Geography aqa A2 ecosystems

This has no pictures with it as I wanted to use it to listen to. But I hope it is helpful for other people. Oh and sorry for the bad formating but CBA to change it :).

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  • Created by: Rhys
  • Created on: 31-05-12 20:59
Preview of Geography aqa A2 ecosystems

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It is a system made up of living things and no-living things, biotic and a-biotic
Non living (a-biotic) such as:
Underlying rock
Soil characteristics
Relief of the land
Living (biotic) need a-biotic to survive such as
Micro organisms
Decomposers: an organism which takes the remains of dead plants and animals also
their excrement and converts it into carbon dioxide and nutrients.
Inputs outputs and stores in a ecosystem
Inputs in to an ecosystem:
Photosynthesis, where green plants use light, water and CO2 to create food for the plant.
Plants that do this are called autotrophs
Animals migrating into the area
Rock weathering, as this helps produce the soil and nutrients
Soil weathering this helps create nutrients for the plants
Stores in a ecosystems:
Biomass, this is the living organism within a ecosystems
Carbon in the ground as peat etc
Water is stored in the soils, plants and on top of the ground
Outputs in a ecosystem
Animal migrate out
Energy flow in a ecosystem
The sun is the main driving force behind all ecosystems as it provides all the heat for the ecosystem
and so heats up plants in their a biotic environment, the sun also drives the flow of the ecosystems

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It also provides the light needed for a plant to photosynthesise to provide
food for the plant
The plant then gets consumed by the primary consumer (herbivore) and then secondary consumers
(carnivore) and then to other organisms. This is a flow of energy in a ecosystem and is called a food
chain, each stage of the food chain is known as a trophic level such as plants are trophic level 1 and
primary consumers are trophic level 2 etc.…read more

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Ecosystems are not stagnate but rather evolve over time as the interactions between
different elements of an ecosystem means that they are all interlinked, as the climate
changes it affects the vegetation which affects the soil and so on.
The best way to see this development is to observe the change in the type of vegetation
within a community, this is called a seral progression and each stage's vegetation is known
as a sere.…read more

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Fore Dune
These form as more sands builds up on the dunes also embryo dunes join together to form a bigger
dune. It is not as hostile so plants like Sea Rocket start to grow. But Marram grass is still dominate in
this stage.
Yellow dune
As the dune continues to develop sand builds up. But as plants die they start to form soil, although
these are "yellow" because of the lack of soil. Conditions become better as further away from the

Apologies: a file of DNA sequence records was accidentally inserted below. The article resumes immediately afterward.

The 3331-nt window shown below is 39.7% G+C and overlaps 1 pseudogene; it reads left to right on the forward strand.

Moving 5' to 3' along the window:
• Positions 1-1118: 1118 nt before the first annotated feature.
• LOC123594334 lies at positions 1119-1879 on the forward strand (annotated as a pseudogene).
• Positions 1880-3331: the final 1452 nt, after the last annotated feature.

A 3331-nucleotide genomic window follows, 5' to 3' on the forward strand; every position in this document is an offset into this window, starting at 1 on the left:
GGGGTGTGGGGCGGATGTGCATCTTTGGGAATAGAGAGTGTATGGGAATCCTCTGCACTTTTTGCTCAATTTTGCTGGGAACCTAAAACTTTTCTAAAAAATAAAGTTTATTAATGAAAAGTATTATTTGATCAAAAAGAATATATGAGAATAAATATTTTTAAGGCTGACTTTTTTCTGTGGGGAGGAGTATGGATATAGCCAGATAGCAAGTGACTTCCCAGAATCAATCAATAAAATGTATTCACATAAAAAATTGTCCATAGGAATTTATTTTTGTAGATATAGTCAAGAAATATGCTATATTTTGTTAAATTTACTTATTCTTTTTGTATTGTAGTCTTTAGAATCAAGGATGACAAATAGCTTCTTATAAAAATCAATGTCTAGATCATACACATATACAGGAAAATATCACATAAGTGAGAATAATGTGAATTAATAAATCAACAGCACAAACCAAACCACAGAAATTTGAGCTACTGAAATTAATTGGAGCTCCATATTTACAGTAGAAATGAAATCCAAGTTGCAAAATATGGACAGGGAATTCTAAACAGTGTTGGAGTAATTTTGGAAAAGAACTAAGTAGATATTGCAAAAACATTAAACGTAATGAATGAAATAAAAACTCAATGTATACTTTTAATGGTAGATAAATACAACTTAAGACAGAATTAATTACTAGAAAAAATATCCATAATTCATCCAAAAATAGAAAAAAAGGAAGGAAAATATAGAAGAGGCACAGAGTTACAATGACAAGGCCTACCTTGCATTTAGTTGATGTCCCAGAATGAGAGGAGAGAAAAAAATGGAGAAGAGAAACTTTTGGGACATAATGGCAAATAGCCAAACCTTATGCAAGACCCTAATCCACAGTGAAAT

sea.…read more

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There are 6 major biomes these are:
Tropical rainforest
Temperate forest
Grassland/ savanna
They are distributed from the equator an are distributed the same either side where the coldest
Biomes (Tundra) nearest to the poles of the earth and the hottest parts (Tropical forest/ Deserts)
nearest to the equator.
Biomes are largely dependent on the temperature of a region and the average amount of rainfall in a
region.…read more

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Herb layer: this contains small plants these are mainly herbal plants such as the Mayapple
Ground zone-this has lichen, club mosses, and true mosses.
Soil type
Because in they cold seasons the trees drop their leaves there is a fertile soil which tends
to travel quite deep and this is typically split up into four zones, these are:
Humus ­ this is the decomposed leaf litter which has turned into fertile compost as it
cannot be decomposed any more.…read more

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The trees in this biome shed their leaves during the winter months this is so it can go into
hibernation this I due to the fact less water is available for photosynthesis and shorter days.
The leaves fall onto the forest floor and decay and enrich the soil with nutrients. So soil is
very fertile.…read more

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Newcastle city this is until it reaches the river
Tyne which is a cut off point for this corridor.…read more

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Surface roughness- allowing pants to get a hold- glass+ metal too smooth
Pollution levels- depends on previous usage of the site, some substances are toxic to plants
There are a verity of ways seeds can be deposited on a wasteland, these are:
They might be deposited from the previous land use
Be brought in by soil which is deposited in the area
By the wind as they dispersed from other areas where plants have colonised
Human arresting factors
Fly tipping
Land use of the…read more

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Many of these plants are known as ruderal species because they are able to tolerate waste ground,
rubbish and debris. Their roots will continue to help break up rocks and compacted soil.
Plant succession normally rapid at this stage.…read more



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